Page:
The 70-seater values were affected slightly during the downturn in 2008, but rebounded quickly and have been growing since. For Dash 8 Q400s, there has been a recent dip in values due to increased availability as carriers such as Flybe downsized their fleet. However, with lower production levels, this is unlikely to be a long-term trend.

A remarkable aspect of the in-production turboprop value performance is that, in addition to the new aircraft, five-, 10- and even 15-year-old vintages also show positive trends. In contrast, the most popular investment jet types - the Airbus A320 and Boeing 737-800 - display marked differences in the performance of their new and used aircraft values. The remarkable value stability of the ATR and Q-Series families is underpinned by strong fleet dynamics fundamentals, as shown below.

The narrowbody commercial in-service fleet has been growing steadily since 2001, passing the 12,000 mark in 2013. The number of turboprops, on the contrary, fell between 2000 and 2004 and has remained relatively stable at approximately 4,200 through to 2013.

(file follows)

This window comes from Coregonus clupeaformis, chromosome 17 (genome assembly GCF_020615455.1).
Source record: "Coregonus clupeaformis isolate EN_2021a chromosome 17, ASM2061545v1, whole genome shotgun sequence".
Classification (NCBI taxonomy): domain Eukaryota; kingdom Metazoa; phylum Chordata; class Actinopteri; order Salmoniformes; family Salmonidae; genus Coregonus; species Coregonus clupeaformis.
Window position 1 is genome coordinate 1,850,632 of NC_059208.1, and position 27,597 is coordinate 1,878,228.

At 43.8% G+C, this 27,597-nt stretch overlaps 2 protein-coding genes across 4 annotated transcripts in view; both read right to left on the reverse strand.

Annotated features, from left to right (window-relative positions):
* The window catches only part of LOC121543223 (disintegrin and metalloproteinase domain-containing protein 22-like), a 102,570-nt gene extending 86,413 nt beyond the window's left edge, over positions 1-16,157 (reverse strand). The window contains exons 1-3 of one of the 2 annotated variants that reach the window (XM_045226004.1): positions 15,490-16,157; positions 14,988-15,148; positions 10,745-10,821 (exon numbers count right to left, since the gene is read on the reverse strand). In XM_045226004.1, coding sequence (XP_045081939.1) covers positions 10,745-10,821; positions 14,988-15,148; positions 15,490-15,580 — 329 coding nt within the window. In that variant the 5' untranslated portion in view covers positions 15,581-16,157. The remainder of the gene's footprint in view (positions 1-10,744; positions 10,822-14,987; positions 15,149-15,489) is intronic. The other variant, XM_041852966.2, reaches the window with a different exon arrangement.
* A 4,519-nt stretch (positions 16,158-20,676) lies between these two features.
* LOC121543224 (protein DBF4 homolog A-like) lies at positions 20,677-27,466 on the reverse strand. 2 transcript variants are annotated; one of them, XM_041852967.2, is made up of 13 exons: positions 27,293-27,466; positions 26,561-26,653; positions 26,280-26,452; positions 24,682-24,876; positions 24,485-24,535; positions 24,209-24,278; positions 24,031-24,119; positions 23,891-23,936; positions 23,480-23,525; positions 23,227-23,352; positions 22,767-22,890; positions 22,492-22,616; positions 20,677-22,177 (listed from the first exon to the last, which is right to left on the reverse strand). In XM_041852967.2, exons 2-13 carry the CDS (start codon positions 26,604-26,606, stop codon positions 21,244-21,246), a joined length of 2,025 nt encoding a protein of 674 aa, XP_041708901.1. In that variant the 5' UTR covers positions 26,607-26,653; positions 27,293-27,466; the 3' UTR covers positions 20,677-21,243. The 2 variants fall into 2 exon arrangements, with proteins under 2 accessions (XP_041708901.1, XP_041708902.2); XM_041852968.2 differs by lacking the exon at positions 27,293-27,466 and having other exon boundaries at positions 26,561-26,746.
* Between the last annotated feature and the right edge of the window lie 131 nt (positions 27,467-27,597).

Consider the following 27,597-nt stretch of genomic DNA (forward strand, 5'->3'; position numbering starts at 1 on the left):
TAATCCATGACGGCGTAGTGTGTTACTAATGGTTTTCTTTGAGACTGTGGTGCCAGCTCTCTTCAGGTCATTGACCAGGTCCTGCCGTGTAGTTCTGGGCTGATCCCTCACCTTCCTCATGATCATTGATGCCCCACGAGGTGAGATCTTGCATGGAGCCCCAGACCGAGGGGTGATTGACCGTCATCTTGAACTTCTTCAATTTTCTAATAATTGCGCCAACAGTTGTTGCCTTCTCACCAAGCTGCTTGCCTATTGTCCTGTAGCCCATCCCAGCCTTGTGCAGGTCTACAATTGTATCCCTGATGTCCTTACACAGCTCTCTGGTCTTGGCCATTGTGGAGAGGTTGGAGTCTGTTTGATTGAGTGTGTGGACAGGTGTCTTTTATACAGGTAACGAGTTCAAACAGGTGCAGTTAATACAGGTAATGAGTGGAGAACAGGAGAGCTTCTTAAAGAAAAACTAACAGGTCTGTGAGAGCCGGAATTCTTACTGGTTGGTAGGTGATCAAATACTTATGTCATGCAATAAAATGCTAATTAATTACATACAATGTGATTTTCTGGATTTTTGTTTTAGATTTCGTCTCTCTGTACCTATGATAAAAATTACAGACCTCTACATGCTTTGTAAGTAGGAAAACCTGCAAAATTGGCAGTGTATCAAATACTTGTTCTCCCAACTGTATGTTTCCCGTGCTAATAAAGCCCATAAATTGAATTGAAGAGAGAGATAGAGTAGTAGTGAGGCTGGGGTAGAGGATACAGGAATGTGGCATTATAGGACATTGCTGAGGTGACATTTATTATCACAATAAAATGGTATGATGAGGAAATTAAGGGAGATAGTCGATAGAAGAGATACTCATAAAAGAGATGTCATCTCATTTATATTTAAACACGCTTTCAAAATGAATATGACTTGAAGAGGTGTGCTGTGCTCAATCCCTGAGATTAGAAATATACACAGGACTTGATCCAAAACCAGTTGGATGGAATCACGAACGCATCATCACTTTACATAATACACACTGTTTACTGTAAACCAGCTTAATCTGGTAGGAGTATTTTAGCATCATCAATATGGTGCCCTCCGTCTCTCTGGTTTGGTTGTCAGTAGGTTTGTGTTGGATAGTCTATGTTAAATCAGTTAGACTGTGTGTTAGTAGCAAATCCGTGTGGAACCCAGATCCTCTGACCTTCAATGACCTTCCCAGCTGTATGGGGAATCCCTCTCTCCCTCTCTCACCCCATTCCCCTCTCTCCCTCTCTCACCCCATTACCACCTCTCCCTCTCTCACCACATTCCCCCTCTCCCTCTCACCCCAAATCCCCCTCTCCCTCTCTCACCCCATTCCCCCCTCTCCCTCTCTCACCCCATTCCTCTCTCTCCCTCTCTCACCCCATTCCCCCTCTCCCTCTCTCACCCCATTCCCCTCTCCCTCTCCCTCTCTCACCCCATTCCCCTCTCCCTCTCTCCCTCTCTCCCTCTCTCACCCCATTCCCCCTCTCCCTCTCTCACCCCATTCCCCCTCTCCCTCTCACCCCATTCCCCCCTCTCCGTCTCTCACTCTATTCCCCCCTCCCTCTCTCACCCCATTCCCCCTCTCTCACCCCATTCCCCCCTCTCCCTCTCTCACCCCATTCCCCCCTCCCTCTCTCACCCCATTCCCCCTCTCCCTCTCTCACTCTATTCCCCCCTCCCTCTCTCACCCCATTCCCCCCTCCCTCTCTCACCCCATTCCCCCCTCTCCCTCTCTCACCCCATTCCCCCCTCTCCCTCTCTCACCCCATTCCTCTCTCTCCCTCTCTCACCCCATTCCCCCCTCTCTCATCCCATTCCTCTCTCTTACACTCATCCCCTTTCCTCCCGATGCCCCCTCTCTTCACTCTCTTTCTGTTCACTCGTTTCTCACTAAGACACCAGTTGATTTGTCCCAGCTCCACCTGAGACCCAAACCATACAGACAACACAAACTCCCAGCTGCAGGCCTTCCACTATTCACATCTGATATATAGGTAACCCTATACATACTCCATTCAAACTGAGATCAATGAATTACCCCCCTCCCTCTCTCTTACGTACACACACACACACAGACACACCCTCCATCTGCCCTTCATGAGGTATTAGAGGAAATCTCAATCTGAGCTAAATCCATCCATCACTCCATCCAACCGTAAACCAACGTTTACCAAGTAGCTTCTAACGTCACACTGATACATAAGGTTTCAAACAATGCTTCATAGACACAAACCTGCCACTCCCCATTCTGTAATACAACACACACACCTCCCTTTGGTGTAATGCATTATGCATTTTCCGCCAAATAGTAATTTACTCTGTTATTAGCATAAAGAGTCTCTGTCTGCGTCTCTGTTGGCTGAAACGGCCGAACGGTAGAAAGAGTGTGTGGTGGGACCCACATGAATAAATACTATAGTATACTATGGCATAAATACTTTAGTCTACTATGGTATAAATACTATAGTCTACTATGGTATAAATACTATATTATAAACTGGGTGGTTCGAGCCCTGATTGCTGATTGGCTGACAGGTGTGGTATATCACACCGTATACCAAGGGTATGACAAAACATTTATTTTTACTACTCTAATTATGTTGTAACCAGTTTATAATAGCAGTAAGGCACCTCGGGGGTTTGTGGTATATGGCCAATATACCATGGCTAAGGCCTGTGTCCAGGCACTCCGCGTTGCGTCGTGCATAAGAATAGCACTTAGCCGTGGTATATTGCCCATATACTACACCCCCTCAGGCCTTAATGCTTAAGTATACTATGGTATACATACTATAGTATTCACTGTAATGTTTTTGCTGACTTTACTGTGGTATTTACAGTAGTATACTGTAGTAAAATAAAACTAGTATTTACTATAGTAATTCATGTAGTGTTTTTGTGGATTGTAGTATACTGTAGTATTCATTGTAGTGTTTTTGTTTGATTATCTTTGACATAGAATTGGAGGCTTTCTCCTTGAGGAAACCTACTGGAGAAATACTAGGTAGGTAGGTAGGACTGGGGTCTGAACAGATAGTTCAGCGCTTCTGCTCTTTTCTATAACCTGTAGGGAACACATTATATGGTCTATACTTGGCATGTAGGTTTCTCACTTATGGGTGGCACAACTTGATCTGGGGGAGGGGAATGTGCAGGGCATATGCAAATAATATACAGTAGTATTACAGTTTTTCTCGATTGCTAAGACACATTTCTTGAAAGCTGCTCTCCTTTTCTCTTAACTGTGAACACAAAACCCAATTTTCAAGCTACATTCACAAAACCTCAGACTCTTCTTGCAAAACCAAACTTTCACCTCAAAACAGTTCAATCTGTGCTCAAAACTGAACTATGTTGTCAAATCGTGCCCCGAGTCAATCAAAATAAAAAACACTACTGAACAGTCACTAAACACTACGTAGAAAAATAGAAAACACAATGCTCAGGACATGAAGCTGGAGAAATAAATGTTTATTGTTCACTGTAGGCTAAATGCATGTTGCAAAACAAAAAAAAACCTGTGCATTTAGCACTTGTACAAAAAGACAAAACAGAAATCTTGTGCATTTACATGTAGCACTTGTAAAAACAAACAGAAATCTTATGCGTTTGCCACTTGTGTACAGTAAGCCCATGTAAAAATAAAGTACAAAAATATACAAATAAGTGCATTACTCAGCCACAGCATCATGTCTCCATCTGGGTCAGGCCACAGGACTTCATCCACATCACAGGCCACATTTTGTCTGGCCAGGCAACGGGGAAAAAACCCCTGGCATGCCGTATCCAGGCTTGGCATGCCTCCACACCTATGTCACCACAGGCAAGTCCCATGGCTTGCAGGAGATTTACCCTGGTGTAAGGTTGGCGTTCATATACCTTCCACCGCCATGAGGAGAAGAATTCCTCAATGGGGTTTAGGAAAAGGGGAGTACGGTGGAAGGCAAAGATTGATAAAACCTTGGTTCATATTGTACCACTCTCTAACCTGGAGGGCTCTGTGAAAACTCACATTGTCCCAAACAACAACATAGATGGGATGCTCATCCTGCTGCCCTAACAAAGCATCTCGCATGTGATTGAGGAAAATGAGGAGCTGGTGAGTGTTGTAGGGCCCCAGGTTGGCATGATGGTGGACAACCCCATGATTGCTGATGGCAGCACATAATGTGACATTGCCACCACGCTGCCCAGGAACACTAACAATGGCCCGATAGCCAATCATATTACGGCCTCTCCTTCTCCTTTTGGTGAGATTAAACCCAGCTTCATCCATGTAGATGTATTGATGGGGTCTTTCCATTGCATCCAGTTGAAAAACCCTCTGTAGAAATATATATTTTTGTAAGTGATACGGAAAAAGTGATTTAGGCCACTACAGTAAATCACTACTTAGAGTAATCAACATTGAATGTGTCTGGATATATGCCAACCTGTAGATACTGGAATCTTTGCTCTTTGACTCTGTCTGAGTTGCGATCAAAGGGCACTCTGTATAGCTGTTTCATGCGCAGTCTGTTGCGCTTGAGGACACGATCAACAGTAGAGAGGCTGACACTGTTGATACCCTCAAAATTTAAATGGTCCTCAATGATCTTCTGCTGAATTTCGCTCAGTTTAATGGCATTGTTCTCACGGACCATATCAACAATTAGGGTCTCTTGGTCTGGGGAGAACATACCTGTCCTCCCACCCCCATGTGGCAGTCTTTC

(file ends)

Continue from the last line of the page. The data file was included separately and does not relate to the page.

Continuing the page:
Turboprops were in danger of disappearing from production lines altogether during the downturn in the 2001-03 period. With the combined backlog dwindling to only 25 aircraft, many were predicting the type's new-build extinction. The onslaught of the 50- and 70-seater regional jets and the irrevocable change in passengers' perceptions were cited as main causes, though the latter was more US-centric.

However, the steady growth of oil prices from $40 to $80 and later to $100 - with a near-$200 "hump" - brought the advantages of turboprop economics on the short sectors to the fore. Growth in emerging markets such as Asia and Latin America also spurred the growth in orders.

Turboprops also have a smaller backlog ratio of only 6% of the total fleet, while narrowbodies stack up to over 50% of the fleet. Such comparatively low levels are explained by the shorter planning horizon that is typical for regional operators.